ARTICLE 17: Slowing down
1. No driver of a vehicle shall brake abruptly unless it is necessary to do so for safety reasons.
As such, I have a few related queries/ observations.
1) There seem to be many bus stops without annexed yellow boxes. Given to the established function and ease of policing of such, wouldn't the provision of such contribute further to the smooth flow of buses?
2) Bus lanes, in addition to prioritizing bus flows, have proven an invaluable conduit for emergency vehicles. Their presence have many a time made the difference between life and death of those whose lives depended upon emergency vehicles taking to the bus lane. Bus lanes also appropriately operate during peak hours, is it necessary that the GWTBS operates 24 hours? Do plans to extend the bus lane scheme to improve bus flows rank high on the LTA's list of priorities?
3) My example of an ambulance/ even another bus meeting with an exiting bus leaves room for conflict/ confusion.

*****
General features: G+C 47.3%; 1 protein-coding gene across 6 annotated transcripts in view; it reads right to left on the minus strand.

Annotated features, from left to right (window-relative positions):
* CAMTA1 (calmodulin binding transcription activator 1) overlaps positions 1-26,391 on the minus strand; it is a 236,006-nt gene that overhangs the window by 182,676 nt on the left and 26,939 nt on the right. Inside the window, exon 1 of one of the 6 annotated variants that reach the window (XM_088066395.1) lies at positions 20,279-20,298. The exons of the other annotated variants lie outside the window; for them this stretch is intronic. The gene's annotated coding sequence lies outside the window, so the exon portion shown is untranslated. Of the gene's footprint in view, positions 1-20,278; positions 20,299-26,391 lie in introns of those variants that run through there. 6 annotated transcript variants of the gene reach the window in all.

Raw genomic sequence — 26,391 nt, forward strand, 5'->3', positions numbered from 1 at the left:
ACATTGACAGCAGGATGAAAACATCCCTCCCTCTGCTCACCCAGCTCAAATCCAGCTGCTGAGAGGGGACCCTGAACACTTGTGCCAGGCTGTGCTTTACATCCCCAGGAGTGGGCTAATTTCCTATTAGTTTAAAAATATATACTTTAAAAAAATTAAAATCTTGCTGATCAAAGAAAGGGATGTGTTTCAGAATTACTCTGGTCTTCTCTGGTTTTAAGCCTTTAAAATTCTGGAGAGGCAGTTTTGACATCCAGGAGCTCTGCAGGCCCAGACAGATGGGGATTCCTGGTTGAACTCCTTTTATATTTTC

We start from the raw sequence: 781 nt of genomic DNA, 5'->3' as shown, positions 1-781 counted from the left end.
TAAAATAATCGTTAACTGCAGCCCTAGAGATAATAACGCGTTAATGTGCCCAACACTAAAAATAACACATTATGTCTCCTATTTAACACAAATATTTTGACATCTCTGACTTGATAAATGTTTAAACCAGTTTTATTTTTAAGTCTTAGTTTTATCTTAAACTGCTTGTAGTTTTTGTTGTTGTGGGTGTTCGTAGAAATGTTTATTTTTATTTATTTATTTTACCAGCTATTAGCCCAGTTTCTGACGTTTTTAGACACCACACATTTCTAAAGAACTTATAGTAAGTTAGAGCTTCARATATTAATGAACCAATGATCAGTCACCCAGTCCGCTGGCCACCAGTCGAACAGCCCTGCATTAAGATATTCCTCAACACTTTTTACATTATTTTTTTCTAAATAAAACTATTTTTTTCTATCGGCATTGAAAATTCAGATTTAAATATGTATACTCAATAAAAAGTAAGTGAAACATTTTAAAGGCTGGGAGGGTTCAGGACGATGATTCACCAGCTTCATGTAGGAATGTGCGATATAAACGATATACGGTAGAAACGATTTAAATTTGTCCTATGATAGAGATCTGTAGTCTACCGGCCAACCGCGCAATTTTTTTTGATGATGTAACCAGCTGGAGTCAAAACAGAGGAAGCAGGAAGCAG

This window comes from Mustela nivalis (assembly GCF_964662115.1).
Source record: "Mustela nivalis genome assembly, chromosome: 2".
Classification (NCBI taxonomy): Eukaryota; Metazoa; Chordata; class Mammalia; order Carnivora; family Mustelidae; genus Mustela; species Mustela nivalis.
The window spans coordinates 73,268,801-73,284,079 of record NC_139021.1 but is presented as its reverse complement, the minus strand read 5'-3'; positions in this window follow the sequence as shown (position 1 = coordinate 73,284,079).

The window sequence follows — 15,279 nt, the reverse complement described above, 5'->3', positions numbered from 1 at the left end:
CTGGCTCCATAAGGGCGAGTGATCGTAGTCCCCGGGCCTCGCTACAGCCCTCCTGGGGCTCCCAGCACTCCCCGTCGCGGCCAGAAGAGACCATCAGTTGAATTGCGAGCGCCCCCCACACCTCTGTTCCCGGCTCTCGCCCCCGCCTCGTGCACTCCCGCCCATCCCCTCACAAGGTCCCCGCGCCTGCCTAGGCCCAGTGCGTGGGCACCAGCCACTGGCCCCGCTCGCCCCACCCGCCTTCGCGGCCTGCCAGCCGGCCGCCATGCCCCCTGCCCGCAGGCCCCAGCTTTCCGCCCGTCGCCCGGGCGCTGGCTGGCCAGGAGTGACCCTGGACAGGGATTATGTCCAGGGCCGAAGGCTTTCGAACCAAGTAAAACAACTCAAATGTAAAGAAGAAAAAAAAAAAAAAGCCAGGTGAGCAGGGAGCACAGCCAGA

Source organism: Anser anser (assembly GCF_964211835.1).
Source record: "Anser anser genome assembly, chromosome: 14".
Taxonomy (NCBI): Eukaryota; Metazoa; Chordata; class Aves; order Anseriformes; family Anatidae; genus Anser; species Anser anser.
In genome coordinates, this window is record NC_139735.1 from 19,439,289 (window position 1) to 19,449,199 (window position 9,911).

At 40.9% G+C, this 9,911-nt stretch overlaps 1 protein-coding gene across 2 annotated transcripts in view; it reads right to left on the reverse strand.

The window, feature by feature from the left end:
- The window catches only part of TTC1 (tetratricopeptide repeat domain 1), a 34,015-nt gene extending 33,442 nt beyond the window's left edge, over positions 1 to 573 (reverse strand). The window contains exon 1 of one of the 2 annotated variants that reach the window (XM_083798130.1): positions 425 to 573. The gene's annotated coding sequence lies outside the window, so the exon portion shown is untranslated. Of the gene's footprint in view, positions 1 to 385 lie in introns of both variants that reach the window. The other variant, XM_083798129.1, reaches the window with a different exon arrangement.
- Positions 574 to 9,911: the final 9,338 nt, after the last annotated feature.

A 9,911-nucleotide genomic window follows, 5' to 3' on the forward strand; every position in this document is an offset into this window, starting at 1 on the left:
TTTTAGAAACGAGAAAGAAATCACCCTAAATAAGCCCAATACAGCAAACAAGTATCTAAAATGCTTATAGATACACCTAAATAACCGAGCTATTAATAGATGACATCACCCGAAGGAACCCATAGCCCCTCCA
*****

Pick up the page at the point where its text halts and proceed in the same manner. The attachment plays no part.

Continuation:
4) Is there a time line towards the creation of cycle tracks and would they further result in a greater built up areas, higher maintenance costs etc. The current 'park connector network' marries pedestrians and cyclists on the same path; are newer housing estates being planned with the popularity of cycling in mind?
5) What efforts have been made thus far to coordinate safe use of 'footpaths' by both pedestrians and cyclists? http://www.channelnewsasia.com/stories/singaporelocalnews/view/1024539/1/.html : accesses the 13thDec09 CNA Tampines cycling report. The video has since been withdrawn but problem in the photo is same: there is no sense of left or right between pedestrians/ cyclist and pedestrians continue to hog the entire path. Many shopping centers programme their escalators with no sense of left or right, thus Singaporeans seem very confused if slower pedestrian traffic should keep left or right. In my opinion, it is this state of confusion aggravated by the over-commercialization of Singapore society that has resulted in all the friction between pedestrians and cyclist. Instead of just focusing upon training and penalization of errant cyclist, wardens should also coordinate pedestrian traffic.